Second, you may very well be "it".  Solo ... a party of one.  So that means all the work will be performed by you. Make sure your setup will be manageable by you, alone without any outside help. Don't be overly ambitious. There's nothing wrong with just tossing a wire into a tree and going "au natural". If you can manage elaborate that's all well and good, but this is supposed to be enjoyable for you, too. The KISS* principle is a good one to remember and it applies to NPOTA and portable ops in general, very, very well.

Antennas.  Unfortunately, there is no "one size fits all" solution, but the idea is to make a lot of contacts. You don't want to spend all your precious time setting up aerials to get on the air, so go with antennas that are relatively easy to set up quickly. Operating stationary mobile from the car?  Hamsticks, Buddisticks, Buddipoles, screwdriver antennas are all good choices.  Operating away from the car?  End fed wires, Buddipoles, Buddisticks, dipole antennas, and the Alex Loop are all good choices, but again, your environment (presence of trees or not?) and/or park rules will be a big factor in deciding what you can or cannot use.

Logging. Logging is one of the most important aspects of NPOTA, and you really can't be casual about it.  So far, in the early moments of NPOTA, it appears as though this program is quite the huge hit. It's not unusual to tune across the HF bands and hear pileups taking place. All these NPOTA chasers want credit for their time and effort. It's your duty as an Activator, to do your best to record the QSOs as reasonably accurately as you can. Bring an accurate watch with you, preferably one that can be set up to display UTC time.  For the actual task of logging, whether you bring along your laptop, or log on your cellphone (Hamlog is excellent for this!), or even log using plain ol'  paper and pencil, you need to perform this task efficiently and well. Keep in mind that you will need to upload your logs to the ARRL's Logbook of the World.  This is how Activators and Chasers get credit.  If you're not already on LotW,  then you need to send in for a password and set up an account. If you're already an LotW user, you will need to download and install the latest version of Trusted QSL. This will allow you to set up locations for your account other than "Home" using the NPOTA entity designators as location names. THIS IS IMPORTANT! If you do not upload your log using the NPOTA entity designator as your location, neither you or your chasers will get credit for all your effort.  Believe me, you do not want hundreds of e-mails from angry NPOTA chasers asking you why they didn't get credit for working you. Not that that would ever, ever happen!  ;-)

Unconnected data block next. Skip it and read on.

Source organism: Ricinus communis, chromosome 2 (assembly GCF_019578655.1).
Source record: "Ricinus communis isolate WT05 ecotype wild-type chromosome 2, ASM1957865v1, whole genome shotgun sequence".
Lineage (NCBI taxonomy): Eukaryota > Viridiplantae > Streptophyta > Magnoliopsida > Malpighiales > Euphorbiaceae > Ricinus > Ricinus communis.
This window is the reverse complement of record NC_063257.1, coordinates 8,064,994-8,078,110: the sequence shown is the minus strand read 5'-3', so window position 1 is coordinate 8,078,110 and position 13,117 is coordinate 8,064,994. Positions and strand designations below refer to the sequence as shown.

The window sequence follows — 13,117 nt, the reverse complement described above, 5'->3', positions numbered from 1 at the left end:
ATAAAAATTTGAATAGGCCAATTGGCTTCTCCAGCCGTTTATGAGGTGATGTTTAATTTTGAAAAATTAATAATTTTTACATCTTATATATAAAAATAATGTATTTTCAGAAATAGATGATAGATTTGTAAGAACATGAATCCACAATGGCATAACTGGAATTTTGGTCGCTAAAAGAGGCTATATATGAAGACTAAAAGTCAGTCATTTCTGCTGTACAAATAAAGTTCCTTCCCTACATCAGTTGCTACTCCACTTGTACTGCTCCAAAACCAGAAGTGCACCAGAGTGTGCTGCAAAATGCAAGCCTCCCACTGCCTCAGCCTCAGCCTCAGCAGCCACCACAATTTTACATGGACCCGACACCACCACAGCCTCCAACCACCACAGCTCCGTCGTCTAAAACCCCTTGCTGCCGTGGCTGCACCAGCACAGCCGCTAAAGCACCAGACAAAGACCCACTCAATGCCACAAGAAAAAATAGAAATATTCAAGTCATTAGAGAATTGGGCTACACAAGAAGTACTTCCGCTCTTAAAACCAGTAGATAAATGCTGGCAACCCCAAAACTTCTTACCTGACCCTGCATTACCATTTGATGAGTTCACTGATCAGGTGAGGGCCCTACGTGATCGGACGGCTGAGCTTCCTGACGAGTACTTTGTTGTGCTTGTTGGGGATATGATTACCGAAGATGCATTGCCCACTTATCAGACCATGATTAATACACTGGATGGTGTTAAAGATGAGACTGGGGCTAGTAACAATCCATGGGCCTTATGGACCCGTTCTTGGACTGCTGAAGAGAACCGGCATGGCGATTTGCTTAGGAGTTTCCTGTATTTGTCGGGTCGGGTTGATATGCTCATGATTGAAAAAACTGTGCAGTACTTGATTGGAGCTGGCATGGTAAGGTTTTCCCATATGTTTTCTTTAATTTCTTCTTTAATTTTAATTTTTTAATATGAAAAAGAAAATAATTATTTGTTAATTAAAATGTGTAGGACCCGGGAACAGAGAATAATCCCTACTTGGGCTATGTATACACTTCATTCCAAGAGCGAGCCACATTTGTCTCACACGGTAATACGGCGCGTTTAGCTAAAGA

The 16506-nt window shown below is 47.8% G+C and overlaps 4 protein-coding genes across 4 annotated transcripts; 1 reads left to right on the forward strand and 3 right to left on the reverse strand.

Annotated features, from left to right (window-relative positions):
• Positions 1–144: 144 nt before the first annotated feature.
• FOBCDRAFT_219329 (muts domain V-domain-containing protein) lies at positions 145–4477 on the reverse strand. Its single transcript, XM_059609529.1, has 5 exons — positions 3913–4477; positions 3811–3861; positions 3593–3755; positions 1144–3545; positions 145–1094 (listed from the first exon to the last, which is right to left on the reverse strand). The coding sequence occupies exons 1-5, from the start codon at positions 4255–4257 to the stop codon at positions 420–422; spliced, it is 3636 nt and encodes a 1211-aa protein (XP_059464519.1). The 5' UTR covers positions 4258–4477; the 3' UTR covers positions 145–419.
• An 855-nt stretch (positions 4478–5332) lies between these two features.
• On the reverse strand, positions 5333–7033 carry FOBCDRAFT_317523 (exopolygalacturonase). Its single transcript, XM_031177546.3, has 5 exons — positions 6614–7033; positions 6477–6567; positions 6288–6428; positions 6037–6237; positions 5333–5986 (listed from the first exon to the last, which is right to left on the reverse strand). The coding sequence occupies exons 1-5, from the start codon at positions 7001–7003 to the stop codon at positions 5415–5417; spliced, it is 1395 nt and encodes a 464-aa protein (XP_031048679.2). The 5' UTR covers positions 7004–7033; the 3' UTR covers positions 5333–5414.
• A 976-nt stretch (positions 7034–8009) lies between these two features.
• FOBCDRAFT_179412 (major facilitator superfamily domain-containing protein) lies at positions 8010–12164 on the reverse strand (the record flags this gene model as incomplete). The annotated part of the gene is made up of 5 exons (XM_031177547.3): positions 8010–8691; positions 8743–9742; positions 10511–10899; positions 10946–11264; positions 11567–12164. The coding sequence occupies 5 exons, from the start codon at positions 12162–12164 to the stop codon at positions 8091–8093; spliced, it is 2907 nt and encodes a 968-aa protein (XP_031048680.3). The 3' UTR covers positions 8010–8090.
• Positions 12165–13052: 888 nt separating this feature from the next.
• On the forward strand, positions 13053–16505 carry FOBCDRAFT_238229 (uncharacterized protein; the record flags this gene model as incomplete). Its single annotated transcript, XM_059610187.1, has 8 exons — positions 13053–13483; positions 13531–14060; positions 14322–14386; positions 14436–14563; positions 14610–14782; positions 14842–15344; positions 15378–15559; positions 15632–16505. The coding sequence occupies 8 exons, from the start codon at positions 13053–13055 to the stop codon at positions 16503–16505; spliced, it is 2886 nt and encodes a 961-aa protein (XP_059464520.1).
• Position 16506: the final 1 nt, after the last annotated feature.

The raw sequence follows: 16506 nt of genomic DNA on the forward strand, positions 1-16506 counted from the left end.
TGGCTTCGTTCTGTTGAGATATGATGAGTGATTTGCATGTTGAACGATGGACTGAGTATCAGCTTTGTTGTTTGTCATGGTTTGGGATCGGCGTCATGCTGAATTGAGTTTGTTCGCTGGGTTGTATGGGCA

If your NPOTA activation will be your first solo portable experience, go to a local park away from home and try your setup there. Some people would recommend setting up in the backyard, but it's way too convenient to just walk back into the house if you've forgotten something. When you're away from home, even if it's a short distance, and you discover you have forgotten something vital, you are way more than likely to never, ever forget it again. Don't feel bad about making a checklist for yourself. Checklists are very, very good things.

3) Know yourself. Know your limits. Everyone would like to go hiking and activate that trail, or activate that park in the middle of the beauty and solitude of Nature .....but if you can't walk to the corner mailbox without getting winded - you're not going to activate a SOTA peak or a mountain trail.  If you need to, find a place with a parking lot (gives you the option to operate from the car if you're not the outdoors type or if the weather is bad), picnic tables (if you're only somewhat the outdoors type) and "facilities" so your activation can be an enjoyable, exhilarating experience that you will want to repeat, and not look back upon with dread. You're most likely to enjoy your outing if you're comfortable, so dress appropriately, bring along water (and snacks if you need to), bring along some type of folding chair if you think it will be required.

4) Bring your cell phone and one of whatever VHF. UHF, VHF/UHF handheld(s) you may own. God forbid you sprain an ankle and need help, it just a call way, via telephone call or a repeater contact. The cell phone has an added benefit. If you are lucky enough to have cell service at your chosen location, you can log onto DX Summit or DX Heat and you can self spot your activation. You can quite literally go from calling CQ to pile up conditions within seconds. If you do self spot, please make sure to put "NPOTA" and your entity designator in the comments portion of the spot.